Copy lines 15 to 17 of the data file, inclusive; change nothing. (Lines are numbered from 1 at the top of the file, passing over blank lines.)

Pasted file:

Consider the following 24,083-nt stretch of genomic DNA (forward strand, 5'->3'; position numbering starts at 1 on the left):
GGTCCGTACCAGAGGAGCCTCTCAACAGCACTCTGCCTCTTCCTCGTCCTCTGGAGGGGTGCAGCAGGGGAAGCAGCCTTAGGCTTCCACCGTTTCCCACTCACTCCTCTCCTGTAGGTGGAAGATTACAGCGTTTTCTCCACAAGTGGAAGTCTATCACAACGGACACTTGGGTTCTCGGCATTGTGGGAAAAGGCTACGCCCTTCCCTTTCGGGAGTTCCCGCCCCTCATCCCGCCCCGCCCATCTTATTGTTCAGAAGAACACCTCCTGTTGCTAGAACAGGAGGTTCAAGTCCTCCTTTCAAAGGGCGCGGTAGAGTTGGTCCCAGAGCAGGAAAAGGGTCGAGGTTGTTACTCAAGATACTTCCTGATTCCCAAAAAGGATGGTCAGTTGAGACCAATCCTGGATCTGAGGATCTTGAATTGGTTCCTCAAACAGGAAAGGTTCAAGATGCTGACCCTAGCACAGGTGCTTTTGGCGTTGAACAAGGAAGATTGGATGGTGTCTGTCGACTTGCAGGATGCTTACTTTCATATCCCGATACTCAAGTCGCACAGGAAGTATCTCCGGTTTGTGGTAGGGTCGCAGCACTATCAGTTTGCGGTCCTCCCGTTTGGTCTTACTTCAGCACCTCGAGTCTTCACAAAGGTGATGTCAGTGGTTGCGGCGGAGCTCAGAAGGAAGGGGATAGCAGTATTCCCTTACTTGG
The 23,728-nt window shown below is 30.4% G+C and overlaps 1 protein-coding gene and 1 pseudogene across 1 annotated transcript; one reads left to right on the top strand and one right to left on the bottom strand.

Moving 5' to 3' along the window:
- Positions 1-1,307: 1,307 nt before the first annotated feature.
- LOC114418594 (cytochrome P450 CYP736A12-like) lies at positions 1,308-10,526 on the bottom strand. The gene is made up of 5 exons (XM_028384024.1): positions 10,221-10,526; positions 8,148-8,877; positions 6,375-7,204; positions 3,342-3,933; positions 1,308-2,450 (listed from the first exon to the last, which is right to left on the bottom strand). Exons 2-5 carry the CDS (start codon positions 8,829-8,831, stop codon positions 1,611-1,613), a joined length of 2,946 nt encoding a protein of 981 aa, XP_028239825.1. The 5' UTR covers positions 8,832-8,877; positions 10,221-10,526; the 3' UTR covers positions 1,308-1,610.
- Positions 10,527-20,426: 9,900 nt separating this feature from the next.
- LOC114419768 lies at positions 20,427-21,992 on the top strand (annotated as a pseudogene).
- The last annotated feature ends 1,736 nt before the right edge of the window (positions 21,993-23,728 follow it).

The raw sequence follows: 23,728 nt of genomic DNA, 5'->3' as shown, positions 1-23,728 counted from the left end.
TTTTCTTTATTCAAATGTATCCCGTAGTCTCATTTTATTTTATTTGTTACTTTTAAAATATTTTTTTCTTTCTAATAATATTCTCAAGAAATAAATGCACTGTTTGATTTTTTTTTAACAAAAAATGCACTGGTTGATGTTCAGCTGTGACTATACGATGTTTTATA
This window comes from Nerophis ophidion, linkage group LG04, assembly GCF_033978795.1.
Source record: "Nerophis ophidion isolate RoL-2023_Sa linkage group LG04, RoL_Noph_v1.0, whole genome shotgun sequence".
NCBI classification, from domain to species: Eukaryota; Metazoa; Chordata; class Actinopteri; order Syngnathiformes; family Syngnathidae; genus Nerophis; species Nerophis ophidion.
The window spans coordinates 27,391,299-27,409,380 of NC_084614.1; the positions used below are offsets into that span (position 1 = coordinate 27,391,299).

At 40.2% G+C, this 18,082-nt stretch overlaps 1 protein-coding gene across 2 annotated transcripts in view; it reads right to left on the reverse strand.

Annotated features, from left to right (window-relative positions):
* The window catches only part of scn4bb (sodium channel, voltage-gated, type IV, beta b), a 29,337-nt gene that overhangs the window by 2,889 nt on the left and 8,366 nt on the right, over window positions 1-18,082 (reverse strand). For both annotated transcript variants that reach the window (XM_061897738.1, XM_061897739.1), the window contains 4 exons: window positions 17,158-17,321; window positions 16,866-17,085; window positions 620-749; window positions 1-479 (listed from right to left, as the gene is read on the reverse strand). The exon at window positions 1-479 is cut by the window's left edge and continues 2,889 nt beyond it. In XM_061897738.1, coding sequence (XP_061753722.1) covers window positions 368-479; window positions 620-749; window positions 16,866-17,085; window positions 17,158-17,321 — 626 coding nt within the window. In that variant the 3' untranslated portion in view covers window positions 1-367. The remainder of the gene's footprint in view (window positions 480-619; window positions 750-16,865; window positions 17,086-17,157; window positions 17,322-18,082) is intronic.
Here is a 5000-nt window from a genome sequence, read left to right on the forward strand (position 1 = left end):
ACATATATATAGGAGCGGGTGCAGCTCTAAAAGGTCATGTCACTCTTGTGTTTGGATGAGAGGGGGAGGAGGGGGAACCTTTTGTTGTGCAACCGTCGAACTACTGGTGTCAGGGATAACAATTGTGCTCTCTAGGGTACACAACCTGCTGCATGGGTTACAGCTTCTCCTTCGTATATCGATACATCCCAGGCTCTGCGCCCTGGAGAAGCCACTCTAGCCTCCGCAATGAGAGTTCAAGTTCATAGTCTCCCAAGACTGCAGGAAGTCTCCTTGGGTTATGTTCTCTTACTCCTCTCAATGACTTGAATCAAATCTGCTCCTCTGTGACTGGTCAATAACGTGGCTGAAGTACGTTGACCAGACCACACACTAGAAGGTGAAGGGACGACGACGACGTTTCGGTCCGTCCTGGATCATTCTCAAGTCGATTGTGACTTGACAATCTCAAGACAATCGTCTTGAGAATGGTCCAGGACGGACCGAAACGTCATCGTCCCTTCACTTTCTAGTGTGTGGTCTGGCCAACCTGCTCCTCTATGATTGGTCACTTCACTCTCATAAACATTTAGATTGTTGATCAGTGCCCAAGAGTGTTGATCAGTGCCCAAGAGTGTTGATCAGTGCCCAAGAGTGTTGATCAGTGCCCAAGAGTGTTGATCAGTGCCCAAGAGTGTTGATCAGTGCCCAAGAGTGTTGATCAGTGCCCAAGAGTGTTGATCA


The window spans coordinates 27,391,299-27,409,380 of NC_084614.1; the positions used below are offsets into that span (position 1 = coordinate 27,391,299).

At 40.2% G+C, this 18,082-nt stretch overlaps 1 protein-coding gene across 2 annotated transcripts in view; it reads right to left on the reverse strand.

Annotated features, from left to right (window-relative positions):